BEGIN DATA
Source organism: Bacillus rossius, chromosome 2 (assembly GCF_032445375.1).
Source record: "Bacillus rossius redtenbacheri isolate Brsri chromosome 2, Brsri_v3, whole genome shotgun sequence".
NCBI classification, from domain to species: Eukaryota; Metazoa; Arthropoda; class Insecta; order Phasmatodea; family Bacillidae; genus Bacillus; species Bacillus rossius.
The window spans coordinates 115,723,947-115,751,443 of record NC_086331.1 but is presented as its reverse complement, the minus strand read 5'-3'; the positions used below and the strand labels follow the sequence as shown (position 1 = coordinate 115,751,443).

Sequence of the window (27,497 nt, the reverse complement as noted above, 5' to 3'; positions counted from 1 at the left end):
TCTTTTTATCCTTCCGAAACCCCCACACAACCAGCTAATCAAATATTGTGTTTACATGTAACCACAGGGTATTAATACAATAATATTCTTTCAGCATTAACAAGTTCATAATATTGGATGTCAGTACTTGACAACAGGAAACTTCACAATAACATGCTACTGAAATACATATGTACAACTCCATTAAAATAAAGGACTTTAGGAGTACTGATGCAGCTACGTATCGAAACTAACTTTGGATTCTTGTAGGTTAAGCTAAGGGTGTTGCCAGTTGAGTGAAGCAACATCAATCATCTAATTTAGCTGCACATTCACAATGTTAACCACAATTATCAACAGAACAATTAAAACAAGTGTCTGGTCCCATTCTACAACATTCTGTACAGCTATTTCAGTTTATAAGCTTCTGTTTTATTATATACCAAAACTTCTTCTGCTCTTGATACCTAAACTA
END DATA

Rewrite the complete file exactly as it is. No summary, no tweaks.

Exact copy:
Source organism: Bacillus rossius, chromosome 2 (assembly GCF_032445375.1).
Source record: "Bacillus rossius redtenbacheri isolate Brsri chromosome 2, Brsri_v3, whole genome shotgun sequence".
NCBI classification, from domain to species: Eukaryota; Metazoa; Arthropoda; class Insecta; order Phasmatodea; family Bacillidae; genus Bacillus; species Bacillus rossius.
The window spans coordinates 115,723,947-115,751,443 of record NC_086331.1 but is presented as its reverse complement, the minus strand read 5'-3'; the positions used below and the strand labels follow the sequence as shown (position 1 = coordinate 115,751,443).

Sequence of the window (27,497 nt, the reverse complement as noted above, 5' to 3'; positions counted from 1 at the left end):
TCTTTTTATCCTTCCGAAACCCCCACACAACCAGCTAATCAAATATTGTGTTTACATGTAACCACAGGGTATTAATACAATAATATTCTTTCAGCATTAACAAGTTCATAATATTGGATGTCAGTACTTGACAACAGGAAACTTCACAATAACATGCTACTGAAATACATATGTACAACTCCATTAAAATAAAGGACTTTAGGAGTACTGATGCAGCTACGTATCGAAACTAACTTTGGATTCTTGTAGGTTAAGCTAAGGGTGTTGCCAGTTGAGTGAAGCAACATCAATCATCTAATTTAGCTGCACATTCACAATGTTAACCACAATTATCAACAGAACAATTAAAACAAGTGTCTGGTCCCATTCTACAACATTCTGTACAGCTATTTCAGTTTATAAGCTTCTGTTTTATTATATACCAAAACTTCTTCTGCTCTTGATACCTAAACTA